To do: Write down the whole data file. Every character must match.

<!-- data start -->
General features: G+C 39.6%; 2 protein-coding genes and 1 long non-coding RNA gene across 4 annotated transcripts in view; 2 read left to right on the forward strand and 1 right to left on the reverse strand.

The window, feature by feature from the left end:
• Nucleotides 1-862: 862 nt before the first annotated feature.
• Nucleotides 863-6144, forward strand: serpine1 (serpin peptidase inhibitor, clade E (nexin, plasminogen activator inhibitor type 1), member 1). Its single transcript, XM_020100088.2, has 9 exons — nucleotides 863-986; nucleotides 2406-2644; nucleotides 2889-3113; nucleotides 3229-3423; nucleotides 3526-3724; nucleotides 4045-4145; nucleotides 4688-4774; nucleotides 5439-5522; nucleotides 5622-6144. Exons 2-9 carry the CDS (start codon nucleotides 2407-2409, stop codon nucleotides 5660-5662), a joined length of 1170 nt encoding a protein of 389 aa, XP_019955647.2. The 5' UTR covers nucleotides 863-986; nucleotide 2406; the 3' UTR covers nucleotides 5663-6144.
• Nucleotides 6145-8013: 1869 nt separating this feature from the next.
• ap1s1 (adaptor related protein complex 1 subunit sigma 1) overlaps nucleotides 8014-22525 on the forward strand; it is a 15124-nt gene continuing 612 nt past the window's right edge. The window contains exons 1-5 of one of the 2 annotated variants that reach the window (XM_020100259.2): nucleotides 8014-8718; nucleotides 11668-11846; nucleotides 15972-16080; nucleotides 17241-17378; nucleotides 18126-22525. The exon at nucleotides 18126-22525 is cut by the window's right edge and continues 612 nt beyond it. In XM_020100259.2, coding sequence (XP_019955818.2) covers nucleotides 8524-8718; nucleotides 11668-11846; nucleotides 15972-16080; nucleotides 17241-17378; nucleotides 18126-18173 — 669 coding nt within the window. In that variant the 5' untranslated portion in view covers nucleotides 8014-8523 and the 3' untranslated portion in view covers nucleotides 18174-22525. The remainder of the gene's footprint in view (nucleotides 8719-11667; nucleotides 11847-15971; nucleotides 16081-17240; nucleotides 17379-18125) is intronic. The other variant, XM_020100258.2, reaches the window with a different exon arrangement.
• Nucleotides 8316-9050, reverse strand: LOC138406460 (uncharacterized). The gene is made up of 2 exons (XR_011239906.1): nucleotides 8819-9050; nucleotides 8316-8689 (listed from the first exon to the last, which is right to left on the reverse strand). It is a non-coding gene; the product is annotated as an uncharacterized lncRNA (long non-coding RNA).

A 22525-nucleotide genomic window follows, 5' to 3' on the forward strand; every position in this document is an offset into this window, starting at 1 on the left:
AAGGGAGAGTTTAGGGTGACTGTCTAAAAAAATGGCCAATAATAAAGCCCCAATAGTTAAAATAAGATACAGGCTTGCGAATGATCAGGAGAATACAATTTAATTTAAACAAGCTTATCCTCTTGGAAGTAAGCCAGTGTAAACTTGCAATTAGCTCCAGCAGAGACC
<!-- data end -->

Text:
General features: G+C 39.6%; 2 protein-coding genes and 1 long non-coding RNA gene across 4 annotated transcripts in view; 2 read left to right on the forward strand and 1 right to left on the reverse strand.

The window, feature by feature from the left end:
• Nucleotides 1-862: 862 nt before the first annotated feature.
• Nucleotides 863-6144, forward strand: serpine1 (serpin peptidase inhibitor, clade E (nexin, plasminogen activator inhibitor type 1), member 1). Its single transcript, XM_020100088.2, has 9 exons — nucleotides 863-986; nucleotides 2406-2644; nucleotides 2889-3113; nucleotides 3229-3423; nucleotides 3526-3724; nucleotides 4045-4145; nucleotides 4688-4774; nucleotides 5439-5522; nucleotides 5622-6144. Exons 2-9 carry the CDS (start codon nucleotides 2407-2409, stop codon nucleotides 5660-5662), a joined length of 1170 nt encoding a protein of 389 aa, XP_019955647.2. The 5' UTR covers nucleotides 863-986; nucleotide 2406; the 3' UTR covers nucleotides 5663-6144.
• Nucleotides 6145-8013: 1869 nt separating this feature from the next.
• ap1s1 (adaptor related protein complex 1 subunit sigma 1) overlaps nucleotides 8014-22525 on the forward strand; it is a 15124-nt gene continuing 612 nt past the window's right edge. The window contains exons 1-5 of one of the 2 annotated variants that reach the window (XM_020100259.2): nucleotides 8014-8718; nucleotides 11668-11846; nucleotides 15972-16080; nucleotides 17241-17378; nucleotides 18126-22525. The exon at nucleotides 18126-22525 is cut by the window's right edge and continues 612 nt beyond it. In XM_020100259.2, coding sequence (XP_019955818.2) covers nucleotides 8524-8718; nucleotides 11668-11846; nucleotides 15972-16080; nucleotides 17241-17378; nucleotides 18126-18173 — 669 coding nt within the window. In that variant the 5' untranslated portion in view covers nucleotides 8014-8523 and the 3' untranslated portion in view covers nucleotides 18174-22525. The remainder of the gene's footprint in view (nucleotides 8719-11667; nucleotides 11847-15971; nucleotides 16081-17240; nucleotides 17379-18125) is intronic. The other variant, XM_020100258.2, reaches the window with a different exon arrangement.
• Nucleotides 8316-9050, reverse strand: LOC138406460 (uncharacterized). The gene is made up of 2 exons (XR_011239906.1): nucleotides 8819-9050; nucleotides 8316-8689 (listed from the first exon to the last, which is right to left on the reverse strand). It is a non-coding gene; the product is annotated as an uncharacterized lncRNA (long non-coding RNA).

A 22525-nucleotide genomic window follows, 5' to 3' on the forward strand; every position in this document is an offset into this window, starting at 1 on the left:
AAGGGAGAGTTTAGGGTGACTGTCTAAAAAAATGGCCAATAATAAAGCCCCAATAGTTAAAATAAGATACAGGCTTGCGAATGATCAGGAGAATACAATTTAATTTAAACAAGCTTATCCTCTTGGAAGTAAGCCAGTGTAAACTTGCAATTAGCTCCAGCAGAGACC